The list of what to take on a backpacking trip will vary somewhat depending on where you are going, when you are going, and how long the trip will be. A backpacker going to the Alaska for a month will need more and different gear than somebody going to the the coast for a weekend. Even so, there are some essentials that a backpacker should always take:

Water and Filtration

Water tops the list as the single most important thing you should remember to take with you on your trip. You will need to bring enough water to keep you hydrated as you workout, especially if the weather is hot, humid or offers little shade. Water filtration systems are important and can be small and lightweight. Be sure to know if and where you can filter water before going, and consider water levels and dry spells so you don’t rely on filtering water for your main source.


The need for shelter varies with environmental conditions. The harsher they are, the more critical shelter becomes. For the more adventurous, you may only need a tarp and a good jacket to keep you warm and protected. Most people will be comfortable with a lightweight tent. If the weather is unpredictable or colder, you may need a sturdier tent with a rainfly.

7 Basic Must-Haves Every Backpacker Should Include In Their Pack


A prudent backpacker will also take navigational tools of some kind. Getting lost can range from scary to life-threatening, so take a map, compass or the like. Whatever it is, make sure you know how to use it. GPS systems and phones with downloaded maps can be convenient, but they always have the possibility of failing, so be sure to have a backup for your navigation.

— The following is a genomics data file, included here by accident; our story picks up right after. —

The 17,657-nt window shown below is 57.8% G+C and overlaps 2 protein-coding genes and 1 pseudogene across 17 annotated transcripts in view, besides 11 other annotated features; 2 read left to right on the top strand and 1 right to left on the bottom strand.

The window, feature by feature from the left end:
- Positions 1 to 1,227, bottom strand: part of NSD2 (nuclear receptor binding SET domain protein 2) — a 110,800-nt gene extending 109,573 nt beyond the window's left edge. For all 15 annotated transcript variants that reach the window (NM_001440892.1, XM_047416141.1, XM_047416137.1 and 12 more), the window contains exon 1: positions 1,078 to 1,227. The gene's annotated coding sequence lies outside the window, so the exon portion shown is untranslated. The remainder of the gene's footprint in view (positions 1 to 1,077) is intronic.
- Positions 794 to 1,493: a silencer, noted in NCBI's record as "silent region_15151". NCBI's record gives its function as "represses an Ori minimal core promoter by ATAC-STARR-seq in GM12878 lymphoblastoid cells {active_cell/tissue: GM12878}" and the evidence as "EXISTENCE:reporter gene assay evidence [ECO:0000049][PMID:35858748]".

Even if you plan on a hike that’s only a few hours long, take food of some sort. Hiking and backpacking can be strenuous and you will work up an appetite. Beef jerky is one good option since it’s nutritious and doesn’t spoil quickly. Gio’s Jerky also comes in different flavors, giving you more of a variety on the trail. Energy bars, nuts, trail mix and granola bars are other good options. Consider packing an extra emergency energy bar or two that is packed with calories in the event of an emergency.

Distress Signals

Bring a way to signal for help. If you’re lost or hurt, you are going to need a way to call for help. Have at least two types of distress signals with you. If your cell phone can’t get a signal, for instance, you’ll want to send up a distress flare.

Foul Weather Gear

Even during a brief hike, you are likely to encounter changing weather conditions. The temperature will probably go up during the morning and early afternoon and then go down as night approaches. It may start to rain or snow. Wet clothes can give you hypothermia very quickly in cold conditions, so something like a small, lightweight poncho that fits in your pocket can help. A small pair of gloves and waterproof jacket can go a long way in foul weather.

First Aid Kit

A first aid kit is another necessity. Before your trip, look over the contents. Make sure you aren’t out of anything, and make sure any medications you’ve included haven’t expired. Give some thought as to what the more likely hazards of your trip will be and pack the kit accordingly. It doesn’t have to be bulky and heavy to be life-saving.

Backpacking is a great way to get outdoors and enjoy nature, and being prepared will help you to enjoy your trip. Don’t get caught without these necessities before heading out in the wilderness.